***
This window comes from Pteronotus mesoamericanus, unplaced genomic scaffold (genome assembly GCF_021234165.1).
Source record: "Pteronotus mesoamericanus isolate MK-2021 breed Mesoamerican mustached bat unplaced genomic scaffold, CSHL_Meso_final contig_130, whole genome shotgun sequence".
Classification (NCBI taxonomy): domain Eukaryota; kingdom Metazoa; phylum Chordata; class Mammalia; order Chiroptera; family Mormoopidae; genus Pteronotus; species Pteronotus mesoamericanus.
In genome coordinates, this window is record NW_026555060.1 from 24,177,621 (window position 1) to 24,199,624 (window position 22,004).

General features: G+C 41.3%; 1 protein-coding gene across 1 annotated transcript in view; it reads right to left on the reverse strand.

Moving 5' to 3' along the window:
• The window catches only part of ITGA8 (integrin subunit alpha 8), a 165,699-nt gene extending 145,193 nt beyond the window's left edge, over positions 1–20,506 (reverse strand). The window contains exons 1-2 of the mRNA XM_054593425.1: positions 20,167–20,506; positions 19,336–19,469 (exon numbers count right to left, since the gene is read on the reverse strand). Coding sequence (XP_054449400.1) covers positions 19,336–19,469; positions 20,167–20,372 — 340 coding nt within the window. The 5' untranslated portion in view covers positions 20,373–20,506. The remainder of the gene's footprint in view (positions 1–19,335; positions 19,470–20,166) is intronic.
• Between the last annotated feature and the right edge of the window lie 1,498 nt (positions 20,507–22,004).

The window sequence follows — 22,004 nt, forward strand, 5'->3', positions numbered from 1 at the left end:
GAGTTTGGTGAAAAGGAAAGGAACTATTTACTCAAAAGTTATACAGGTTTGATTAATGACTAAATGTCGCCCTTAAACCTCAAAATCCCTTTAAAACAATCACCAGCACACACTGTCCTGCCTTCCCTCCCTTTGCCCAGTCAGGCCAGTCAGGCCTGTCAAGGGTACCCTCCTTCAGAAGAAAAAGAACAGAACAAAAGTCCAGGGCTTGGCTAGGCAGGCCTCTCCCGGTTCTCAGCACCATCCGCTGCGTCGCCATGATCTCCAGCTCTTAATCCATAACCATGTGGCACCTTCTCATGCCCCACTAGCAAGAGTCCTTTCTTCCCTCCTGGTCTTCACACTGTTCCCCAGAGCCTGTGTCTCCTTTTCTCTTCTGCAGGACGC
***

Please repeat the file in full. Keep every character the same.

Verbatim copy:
This window comes from Pteronotus mesoamericanus, unplaced genomic scaffold (genome assembly GCF_021234165.1).
Source record: "Pteronotus mesoamericanus isolate MK-2021 breed Mesoamerican mustached bat unplaced genomic scaffold, CSHL_Meso_final contig_130, whole genome shotgun sequence".
Classification (NCBI taxonomy): domain Eukaryota; kingdom Metazoa; phylum Chordata; class Mammalia; order Chiroptera; family Mormoopidae; genus Pteronotus; species Pteronotus mesoamericanus.
In genome coordinates, this window is record NW_026555060.1 from 24,177,621 (window position 1) to 24,199,624 (window position 22,004).

General features: G+C 41.3%; 1 protein-coding gene across 1 annotated transcript in view; it reads right to left on the reverse strand.

Moving 5' to 3' along the window:
• The window catches only part of ITGA8 (integrin subunit alpha 8), a 165,699-nt gene extending 145,193 nt beyond the window's left edge, over positions 1–20,506 (reverse strand). The window contains exons 1-2 of the mRNA XM_054593425.1: positions 20,167–20,506; positions 19,336–19,469 (exon numbers count right to left, since the gene is read on the reverse strand). Coding sequence (XP_054449400.1) covers positions 19,336–19,469; positions 20,167–20,372 — 340 coding nt within the window. The 5' untranslated portion in view covers positions 20,373–20,506. The remainder of the gene's footprint in view (positions 1–19,335; positions 19,470–20,166) is intronic.
• Between the last annotated feature and the right edge of the window lie 1,498 nt (positions 20,507–22,004).

The window sequence follows — 22,004 nt, forward strand, 5'->3', positions numbered from 1 at the left end:
GAGTTTGGTGAAAAGGAAAGGAACTATTTACTCAAAAGTTATACAGGTTTGATTAATGACTAAATGTCGCCCTTAAACCTCAAAATCCCTTTAAAACAATCACCAGCACACACTGTCCTGCCTTCCCTCCCTTTGCCCAGTCAGGCCAGTCAGGCCTGTCAAGGGTACCCTCCTTCAGAAGAAAAAGAACAGAACAAAAGTCCAGGGCTTGGCTAGGCAGGCCTCTCCCGGTTCTCAGCACCATCCGCTGCGTCGCCATGATCTCCAGCTCTTAATCCATAACCATGTGGCACCTTCTCATGCCCCACTAGCAAGAGTCCTTTCTTCCCTCCTGGTCTTCACACTGTTCCCCAGAGCCTGTGTCTCCTTTTCTCTTCTGCAGGACGC